corn syrup. posing as black licorice

high fructose corn syrup dyed, twisted and wrapped tight in plastic, posing as black licorice

We were at Lucky’s having breakfast. The booth was luxurious under our asses. You said you wanted to be helpful and we got close because I reached out for help and you appeared. Then you acted in a way I thought was unhelpful and I reacted in a way that upset you and then you distanced yourself presuming I was ungrateful or shocked because you thought you were being helpful and should not experience other people’s reactions. I think I was about to walk away and out the glass door framed in the glass wall, the storefront where the specials had been frosted on: Ninety-nine cents for a cup of coffee. 2 fried eggs for five bucks. I did not wanna trust you were being helpful when every cell in my body was on edge by some things you were saying. You saw me getting ready to get up and pre-empted me. You laid down cash quickly on the flat plastic tray, and walked away. How could getting me worked up this way be helpful to me? How could you be so upset at me for feeling defensive? I thought you were working me up this way, but it was really me. You thought I was hurting you but it was really you.

Suddenly we were no longer close. Everything changes, the whole world gets blocked out. All I could hold on to as I picked myself up to follow you out there, was the smile I saw on the old man’s face, the proprietor, with an apron tied around his belly. I passed him by as he was wiping down a booth closer to the door with his rag. Someone wasn’t so offended by me. Still you and I were miles apart. This did not mean anything, for we both had an underlying connection, call it friendship. This connection caused us not to feel abandoned, just hurt temporarily. Call it a misunderstanding between friends. I approached and listened. You told me I was acting entitled, when all you were doing was trying to help. I told you how you said stuff that hurt me, which caused me to react. You demanded an apology. I thought about it. While waiting for an apology, you preached. You were a bit older so I let you. On the side I was contemplating an apology as a gesture of good will. I do not typically give in to demands, but maybe for someone I care about who cares about me.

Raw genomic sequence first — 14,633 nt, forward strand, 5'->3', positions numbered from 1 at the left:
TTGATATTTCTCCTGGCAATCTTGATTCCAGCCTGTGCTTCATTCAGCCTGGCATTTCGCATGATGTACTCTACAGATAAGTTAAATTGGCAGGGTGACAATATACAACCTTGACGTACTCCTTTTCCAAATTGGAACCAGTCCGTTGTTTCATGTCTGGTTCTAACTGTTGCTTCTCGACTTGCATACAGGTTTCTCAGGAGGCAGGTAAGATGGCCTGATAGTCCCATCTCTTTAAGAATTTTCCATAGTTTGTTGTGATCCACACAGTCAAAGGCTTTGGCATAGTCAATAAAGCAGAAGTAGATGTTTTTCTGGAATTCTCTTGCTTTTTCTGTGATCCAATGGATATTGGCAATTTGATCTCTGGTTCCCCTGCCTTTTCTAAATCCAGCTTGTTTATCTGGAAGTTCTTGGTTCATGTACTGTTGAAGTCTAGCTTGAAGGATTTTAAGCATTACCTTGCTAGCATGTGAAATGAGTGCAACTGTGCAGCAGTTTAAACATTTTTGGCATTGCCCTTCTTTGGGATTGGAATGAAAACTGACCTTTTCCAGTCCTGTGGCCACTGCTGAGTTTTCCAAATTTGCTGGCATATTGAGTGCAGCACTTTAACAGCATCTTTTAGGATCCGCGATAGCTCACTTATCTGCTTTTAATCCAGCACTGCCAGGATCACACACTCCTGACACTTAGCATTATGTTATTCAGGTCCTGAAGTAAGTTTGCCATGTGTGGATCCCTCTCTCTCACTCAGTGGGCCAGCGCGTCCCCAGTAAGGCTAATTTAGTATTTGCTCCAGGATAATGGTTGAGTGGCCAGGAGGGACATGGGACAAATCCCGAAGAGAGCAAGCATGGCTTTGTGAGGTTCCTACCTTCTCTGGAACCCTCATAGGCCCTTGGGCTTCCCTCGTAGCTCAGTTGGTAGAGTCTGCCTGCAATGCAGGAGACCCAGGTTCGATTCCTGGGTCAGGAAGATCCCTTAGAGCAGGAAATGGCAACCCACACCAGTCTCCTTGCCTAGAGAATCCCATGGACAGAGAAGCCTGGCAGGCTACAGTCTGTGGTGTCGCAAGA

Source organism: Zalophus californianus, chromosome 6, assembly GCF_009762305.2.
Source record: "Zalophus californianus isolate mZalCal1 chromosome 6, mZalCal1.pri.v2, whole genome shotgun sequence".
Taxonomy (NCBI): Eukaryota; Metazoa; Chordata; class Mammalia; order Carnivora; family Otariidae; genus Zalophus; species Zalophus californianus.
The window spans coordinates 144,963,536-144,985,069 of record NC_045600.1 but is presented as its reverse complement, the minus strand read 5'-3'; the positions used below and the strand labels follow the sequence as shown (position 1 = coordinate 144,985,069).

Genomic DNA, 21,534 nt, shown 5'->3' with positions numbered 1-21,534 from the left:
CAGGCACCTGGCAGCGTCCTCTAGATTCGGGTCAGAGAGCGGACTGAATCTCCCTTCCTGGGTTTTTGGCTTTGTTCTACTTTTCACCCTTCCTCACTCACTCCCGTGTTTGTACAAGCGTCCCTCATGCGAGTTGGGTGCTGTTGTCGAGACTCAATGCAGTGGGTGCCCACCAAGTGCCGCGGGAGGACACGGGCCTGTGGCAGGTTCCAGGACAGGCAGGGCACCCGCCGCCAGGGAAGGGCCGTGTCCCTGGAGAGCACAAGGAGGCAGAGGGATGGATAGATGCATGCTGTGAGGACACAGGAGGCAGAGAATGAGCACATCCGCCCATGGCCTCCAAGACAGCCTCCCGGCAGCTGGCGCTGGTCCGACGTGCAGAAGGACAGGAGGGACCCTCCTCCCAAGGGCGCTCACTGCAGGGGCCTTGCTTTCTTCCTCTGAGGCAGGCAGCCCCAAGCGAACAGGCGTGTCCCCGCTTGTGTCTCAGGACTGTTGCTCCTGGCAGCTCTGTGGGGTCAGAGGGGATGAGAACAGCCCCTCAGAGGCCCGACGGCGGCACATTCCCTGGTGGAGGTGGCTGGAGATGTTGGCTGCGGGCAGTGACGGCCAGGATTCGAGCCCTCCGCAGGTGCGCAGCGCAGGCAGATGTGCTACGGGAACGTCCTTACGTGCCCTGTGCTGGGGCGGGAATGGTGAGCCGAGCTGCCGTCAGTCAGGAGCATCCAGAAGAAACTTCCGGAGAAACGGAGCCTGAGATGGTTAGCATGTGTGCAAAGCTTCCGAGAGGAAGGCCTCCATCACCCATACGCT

I admit I tuned you out until several seconds later when I apologized. You didn’t hear it because you were worked up, so the next time you told me how I oughta apologize I reminded you I just did. We were on the sidewalk in front of Lucky’s. The cars were passing by. The atmosphere was white without shadows or fog. The sun just could not be refined. The street had noise which kindly muted our argument. My feelings were laid out for you. I think you saw me the second I reminded you I had apologized. Because that’s when it changed. You saw I was quiet and quieter than you and putting up with you there. You saw that I was your friend. You relaxed a little bit and changed your tune. You acted like an older woman telling a younger woman how you were trying to help me, how your support would look, but not feel, like support. I nodded my head because I honestly remembered you were wanting to help me, you were trying to. Maybe I just wanted your help a certain special way, like I am programmed to receive only certain kinds of shapes, like Tetris falling. Everything was okay again. We were friends again, with only a residual, a bad memory; like high fructose corn syrup dyed, twisted and wrapped tight in plastic, posing as black licorice. You finished describing how you are. You didn’t have to say anything, I guess, I already figured it out on my own.

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